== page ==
By the 1850s, several Manhattan-based members of the National Association of Base Ball Players were using the grounds as their home field while St. George's continued to organize international matches between Canada, England and the United States at the same venue. In 1859, George Parr's All England Eleven of professional cricketers played the United States XXII at Hoboken, easily defeating the local competition. Sam Wright and his sons Harry and George Wright played on the defeated United States team—a loss which inadvertently encouraged local players to take up baseball. Henry Chadwick believed that baseball and not cricket should become America's pastime after the game drawing the conclusion that amateur American players did not have the leisure time required to develop cricket skills to the high technical level required of professional players. Harry Wright and George Wright then became two of America's first professional baseball players when Aaron Champion raised funds to found the Cincinnati Red Stockings in 1869.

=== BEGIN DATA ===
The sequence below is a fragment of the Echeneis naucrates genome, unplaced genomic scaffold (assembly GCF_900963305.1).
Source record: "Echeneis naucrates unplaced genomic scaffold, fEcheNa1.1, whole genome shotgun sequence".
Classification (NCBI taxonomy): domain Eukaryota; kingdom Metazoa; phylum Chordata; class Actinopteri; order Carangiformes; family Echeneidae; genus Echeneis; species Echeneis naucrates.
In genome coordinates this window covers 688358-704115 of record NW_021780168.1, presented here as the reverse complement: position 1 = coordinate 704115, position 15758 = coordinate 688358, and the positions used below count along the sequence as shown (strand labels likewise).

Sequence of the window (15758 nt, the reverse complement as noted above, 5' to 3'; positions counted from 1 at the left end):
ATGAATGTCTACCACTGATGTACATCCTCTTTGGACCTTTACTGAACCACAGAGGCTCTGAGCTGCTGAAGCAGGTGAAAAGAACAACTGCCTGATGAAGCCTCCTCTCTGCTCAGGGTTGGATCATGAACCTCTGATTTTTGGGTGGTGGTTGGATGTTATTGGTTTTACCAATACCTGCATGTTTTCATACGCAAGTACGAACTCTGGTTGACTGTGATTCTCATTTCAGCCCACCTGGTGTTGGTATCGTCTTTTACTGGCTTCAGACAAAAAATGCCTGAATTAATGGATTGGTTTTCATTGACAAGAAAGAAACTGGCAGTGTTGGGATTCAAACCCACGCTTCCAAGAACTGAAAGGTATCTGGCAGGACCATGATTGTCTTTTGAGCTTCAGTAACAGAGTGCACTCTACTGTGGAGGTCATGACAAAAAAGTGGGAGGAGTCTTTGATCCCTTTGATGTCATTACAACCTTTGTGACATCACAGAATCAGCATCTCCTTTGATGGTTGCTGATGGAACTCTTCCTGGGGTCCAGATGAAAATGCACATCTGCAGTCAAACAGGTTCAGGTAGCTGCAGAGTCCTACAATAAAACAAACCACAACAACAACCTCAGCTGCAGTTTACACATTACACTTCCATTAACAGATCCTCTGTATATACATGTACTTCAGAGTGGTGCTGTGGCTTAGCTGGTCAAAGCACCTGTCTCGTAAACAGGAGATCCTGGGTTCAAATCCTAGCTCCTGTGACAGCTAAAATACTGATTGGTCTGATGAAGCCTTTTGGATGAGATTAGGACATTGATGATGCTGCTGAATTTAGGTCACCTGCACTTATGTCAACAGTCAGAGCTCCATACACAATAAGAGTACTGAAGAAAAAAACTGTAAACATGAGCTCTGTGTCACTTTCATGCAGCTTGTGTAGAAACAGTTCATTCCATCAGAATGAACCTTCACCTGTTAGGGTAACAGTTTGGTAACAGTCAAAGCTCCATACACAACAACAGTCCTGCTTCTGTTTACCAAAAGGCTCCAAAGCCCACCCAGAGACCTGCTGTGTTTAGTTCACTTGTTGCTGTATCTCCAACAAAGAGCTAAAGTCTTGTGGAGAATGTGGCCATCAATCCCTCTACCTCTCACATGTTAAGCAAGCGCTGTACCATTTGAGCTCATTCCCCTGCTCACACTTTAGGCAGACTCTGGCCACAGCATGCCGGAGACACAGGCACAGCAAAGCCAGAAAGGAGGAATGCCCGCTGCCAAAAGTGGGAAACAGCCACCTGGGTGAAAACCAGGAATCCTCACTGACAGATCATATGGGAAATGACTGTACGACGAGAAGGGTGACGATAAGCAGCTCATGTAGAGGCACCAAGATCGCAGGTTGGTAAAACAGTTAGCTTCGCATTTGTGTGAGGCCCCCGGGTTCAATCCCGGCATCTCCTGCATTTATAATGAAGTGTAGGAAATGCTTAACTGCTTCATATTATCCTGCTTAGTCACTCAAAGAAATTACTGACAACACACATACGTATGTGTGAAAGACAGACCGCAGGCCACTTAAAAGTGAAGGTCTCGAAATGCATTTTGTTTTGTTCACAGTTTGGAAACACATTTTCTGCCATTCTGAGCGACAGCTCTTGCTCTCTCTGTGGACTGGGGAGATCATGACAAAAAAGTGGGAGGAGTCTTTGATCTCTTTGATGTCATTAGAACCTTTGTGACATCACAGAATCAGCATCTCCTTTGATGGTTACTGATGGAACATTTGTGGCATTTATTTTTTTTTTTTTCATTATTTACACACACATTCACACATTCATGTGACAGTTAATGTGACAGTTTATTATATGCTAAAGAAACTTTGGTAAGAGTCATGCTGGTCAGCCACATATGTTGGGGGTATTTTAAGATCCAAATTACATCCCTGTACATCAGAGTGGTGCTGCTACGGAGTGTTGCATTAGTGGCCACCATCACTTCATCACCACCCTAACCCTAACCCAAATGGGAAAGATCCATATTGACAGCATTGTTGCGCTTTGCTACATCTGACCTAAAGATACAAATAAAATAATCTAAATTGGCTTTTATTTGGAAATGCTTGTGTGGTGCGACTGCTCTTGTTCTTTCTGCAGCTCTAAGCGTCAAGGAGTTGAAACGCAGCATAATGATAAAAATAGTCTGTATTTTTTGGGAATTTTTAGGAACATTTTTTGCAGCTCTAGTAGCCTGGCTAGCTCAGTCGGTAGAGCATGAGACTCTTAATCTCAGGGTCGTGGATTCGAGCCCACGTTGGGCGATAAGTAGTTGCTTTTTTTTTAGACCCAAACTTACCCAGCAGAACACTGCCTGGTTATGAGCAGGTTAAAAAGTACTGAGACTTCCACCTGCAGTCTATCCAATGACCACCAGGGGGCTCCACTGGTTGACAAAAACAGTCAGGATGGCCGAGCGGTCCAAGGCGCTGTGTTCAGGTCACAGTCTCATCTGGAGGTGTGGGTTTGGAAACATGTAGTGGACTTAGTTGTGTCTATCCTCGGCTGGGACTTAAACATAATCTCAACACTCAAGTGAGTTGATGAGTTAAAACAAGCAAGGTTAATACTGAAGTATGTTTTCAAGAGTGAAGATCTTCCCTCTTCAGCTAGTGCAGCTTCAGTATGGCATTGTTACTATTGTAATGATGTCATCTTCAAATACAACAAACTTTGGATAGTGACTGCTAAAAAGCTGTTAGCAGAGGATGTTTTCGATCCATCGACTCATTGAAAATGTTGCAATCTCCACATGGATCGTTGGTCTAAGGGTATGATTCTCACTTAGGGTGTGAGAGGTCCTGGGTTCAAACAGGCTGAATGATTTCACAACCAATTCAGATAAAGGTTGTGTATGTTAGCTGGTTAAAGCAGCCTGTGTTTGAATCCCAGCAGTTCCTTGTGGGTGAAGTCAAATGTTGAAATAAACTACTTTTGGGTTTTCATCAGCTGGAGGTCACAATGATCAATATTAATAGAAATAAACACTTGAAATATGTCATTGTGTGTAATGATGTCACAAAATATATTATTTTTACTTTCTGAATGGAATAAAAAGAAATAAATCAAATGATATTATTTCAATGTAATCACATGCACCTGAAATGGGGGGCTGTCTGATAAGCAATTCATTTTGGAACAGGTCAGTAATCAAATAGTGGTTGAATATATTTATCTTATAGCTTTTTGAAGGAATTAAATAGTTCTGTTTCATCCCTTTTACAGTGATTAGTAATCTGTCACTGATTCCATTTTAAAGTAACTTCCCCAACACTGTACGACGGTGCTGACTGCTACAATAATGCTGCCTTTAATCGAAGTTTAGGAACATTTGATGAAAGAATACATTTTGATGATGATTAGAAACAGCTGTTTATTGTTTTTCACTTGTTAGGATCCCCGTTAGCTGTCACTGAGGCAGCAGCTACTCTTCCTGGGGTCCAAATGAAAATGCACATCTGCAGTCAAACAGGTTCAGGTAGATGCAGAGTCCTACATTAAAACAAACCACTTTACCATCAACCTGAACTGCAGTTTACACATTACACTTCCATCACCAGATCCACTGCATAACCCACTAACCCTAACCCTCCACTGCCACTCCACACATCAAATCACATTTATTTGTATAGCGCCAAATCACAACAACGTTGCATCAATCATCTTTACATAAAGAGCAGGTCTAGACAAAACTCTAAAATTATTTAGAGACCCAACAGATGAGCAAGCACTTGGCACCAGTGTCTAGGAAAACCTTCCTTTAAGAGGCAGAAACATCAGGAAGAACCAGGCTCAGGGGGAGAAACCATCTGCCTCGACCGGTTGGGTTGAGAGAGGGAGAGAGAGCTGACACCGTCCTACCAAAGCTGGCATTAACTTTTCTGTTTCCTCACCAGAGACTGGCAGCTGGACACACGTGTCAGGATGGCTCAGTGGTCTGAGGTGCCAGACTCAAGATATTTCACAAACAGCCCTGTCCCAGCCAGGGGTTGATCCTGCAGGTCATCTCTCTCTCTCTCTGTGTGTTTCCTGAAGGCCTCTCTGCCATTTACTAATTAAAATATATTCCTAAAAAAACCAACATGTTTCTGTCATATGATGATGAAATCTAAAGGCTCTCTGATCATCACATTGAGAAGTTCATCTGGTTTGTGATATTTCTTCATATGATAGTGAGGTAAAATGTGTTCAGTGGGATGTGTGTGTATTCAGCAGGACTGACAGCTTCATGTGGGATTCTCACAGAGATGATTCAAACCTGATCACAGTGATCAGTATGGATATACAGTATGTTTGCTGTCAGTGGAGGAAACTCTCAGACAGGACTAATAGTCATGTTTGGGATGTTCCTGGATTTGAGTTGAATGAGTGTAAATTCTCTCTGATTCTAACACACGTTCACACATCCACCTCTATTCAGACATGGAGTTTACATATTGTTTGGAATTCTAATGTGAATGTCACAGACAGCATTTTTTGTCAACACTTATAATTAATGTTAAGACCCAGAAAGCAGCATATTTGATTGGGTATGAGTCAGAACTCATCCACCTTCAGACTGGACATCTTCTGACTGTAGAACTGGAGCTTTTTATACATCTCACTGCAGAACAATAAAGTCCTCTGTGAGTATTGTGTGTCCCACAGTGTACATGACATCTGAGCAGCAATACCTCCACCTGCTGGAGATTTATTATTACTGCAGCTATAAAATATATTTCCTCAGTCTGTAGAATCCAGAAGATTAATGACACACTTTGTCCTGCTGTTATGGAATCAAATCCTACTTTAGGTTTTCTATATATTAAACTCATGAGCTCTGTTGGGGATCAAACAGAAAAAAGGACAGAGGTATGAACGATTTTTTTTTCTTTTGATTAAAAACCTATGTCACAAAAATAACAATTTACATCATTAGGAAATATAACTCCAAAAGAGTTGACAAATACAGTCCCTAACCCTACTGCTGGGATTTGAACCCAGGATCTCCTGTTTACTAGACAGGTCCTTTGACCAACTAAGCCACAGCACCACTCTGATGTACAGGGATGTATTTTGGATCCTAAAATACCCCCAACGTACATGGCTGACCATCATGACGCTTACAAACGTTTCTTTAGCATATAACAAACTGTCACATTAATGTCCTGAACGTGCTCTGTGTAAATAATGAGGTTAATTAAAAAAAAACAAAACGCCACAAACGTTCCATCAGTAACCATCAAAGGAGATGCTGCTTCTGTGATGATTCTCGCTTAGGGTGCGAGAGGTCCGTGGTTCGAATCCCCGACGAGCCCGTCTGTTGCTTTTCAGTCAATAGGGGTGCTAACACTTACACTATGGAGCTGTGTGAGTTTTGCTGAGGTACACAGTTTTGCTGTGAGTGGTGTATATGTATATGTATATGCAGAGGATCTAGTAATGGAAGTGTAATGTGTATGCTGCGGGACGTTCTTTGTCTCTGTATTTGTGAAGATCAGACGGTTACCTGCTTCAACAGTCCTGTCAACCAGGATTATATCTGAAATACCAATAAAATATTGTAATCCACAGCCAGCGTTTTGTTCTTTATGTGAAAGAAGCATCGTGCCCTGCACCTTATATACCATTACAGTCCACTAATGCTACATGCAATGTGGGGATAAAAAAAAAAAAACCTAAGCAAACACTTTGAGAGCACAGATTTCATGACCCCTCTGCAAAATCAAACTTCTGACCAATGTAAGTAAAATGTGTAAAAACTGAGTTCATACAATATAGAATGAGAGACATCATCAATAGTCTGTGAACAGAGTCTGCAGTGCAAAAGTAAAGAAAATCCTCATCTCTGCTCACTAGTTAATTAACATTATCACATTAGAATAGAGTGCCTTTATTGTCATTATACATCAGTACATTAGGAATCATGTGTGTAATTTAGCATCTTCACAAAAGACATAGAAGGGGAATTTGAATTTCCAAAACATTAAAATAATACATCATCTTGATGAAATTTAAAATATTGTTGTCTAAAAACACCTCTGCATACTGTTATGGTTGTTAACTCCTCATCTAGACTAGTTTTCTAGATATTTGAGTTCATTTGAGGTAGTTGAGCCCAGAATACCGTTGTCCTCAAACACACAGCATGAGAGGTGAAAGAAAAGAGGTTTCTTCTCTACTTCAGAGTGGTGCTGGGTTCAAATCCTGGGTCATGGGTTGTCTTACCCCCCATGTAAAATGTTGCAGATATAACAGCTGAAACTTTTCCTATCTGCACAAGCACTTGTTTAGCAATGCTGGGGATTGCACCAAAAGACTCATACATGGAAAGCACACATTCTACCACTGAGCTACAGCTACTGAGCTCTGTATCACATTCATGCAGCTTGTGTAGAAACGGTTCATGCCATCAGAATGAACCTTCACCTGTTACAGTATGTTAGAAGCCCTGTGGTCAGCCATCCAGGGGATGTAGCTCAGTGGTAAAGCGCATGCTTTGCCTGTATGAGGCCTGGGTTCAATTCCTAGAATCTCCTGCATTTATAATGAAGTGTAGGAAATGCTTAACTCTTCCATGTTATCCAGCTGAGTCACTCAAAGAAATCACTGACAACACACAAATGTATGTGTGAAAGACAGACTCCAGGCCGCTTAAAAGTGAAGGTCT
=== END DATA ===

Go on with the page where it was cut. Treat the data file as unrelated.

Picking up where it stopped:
In 1865 the grounds hosted a championship match between the Mutual Club of New York and the Atlantic Club of Brooklyn that was attended by an estimated 20,000 fans and captured in the Currier & Ives lithograph "The American National Game of Base Ball". With the construction of two significant baseball parks enclosed by fences in Brooklyn, enabling promoters there to charge admission to games, the prominence of Elysian Fields diminished. In 1868 the leading Manhattan club, Mutual, shifted its home games to the Union Grounds in Brooklyn. In 1880, the founders of the New York Metropolitans and New York Giants finally succeeded in siting a ballpark in Manhattan that became known as the Polo Grounds.